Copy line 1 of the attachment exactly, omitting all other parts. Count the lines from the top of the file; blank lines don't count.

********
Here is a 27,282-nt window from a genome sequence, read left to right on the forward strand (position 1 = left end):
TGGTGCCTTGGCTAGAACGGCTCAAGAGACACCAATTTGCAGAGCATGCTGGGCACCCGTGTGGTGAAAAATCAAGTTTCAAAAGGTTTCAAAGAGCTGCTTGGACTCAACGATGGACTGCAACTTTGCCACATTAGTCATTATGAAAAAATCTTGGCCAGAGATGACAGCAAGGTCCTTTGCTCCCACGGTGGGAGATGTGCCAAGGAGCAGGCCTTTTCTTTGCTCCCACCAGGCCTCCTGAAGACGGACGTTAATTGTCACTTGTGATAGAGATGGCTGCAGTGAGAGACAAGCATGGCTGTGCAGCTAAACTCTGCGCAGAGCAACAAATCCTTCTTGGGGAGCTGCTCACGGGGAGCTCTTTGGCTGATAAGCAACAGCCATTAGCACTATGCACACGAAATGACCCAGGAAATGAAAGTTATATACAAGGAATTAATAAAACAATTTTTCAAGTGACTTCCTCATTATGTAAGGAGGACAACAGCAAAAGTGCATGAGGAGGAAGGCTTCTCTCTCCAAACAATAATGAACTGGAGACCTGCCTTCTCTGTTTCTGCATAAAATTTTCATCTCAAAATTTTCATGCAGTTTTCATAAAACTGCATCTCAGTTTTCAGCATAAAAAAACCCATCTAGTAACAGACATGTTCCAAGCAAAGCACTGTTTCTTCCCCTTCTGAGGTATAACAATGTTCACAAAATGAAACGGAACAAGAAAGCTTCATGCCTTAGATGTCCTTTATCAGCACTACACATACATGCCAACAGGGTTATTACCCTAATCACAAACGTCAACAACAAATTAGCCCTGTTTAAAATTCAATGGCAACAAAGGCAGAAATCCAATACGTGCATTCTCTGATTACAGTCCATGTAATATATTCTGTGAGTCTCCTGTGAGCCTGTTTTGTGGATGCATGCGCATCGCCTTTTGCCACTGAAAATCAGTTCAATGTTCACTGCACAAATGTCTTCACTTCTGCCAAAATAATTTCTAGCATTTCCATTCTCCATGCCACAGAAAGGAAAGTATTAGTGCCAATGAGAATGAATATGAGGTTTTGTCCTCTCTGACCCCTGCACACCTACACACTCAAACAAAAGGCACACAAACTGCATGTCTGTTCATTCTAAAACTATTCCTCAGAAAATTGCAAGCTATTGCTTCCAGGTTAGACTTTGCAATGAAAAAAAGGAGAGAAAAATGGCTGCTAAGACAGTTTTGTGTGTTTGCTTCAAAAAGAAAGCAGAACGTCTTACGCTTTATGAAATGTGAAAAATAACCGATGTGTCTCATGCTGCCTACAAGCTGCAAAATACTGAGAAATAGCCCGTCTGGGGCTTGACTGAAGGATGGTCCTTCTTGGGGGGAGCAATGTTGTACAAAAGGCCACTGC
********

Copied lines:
Here is a 27,282-nt window from a genome sequence, read left to right on the forward strand (position 1 = left end):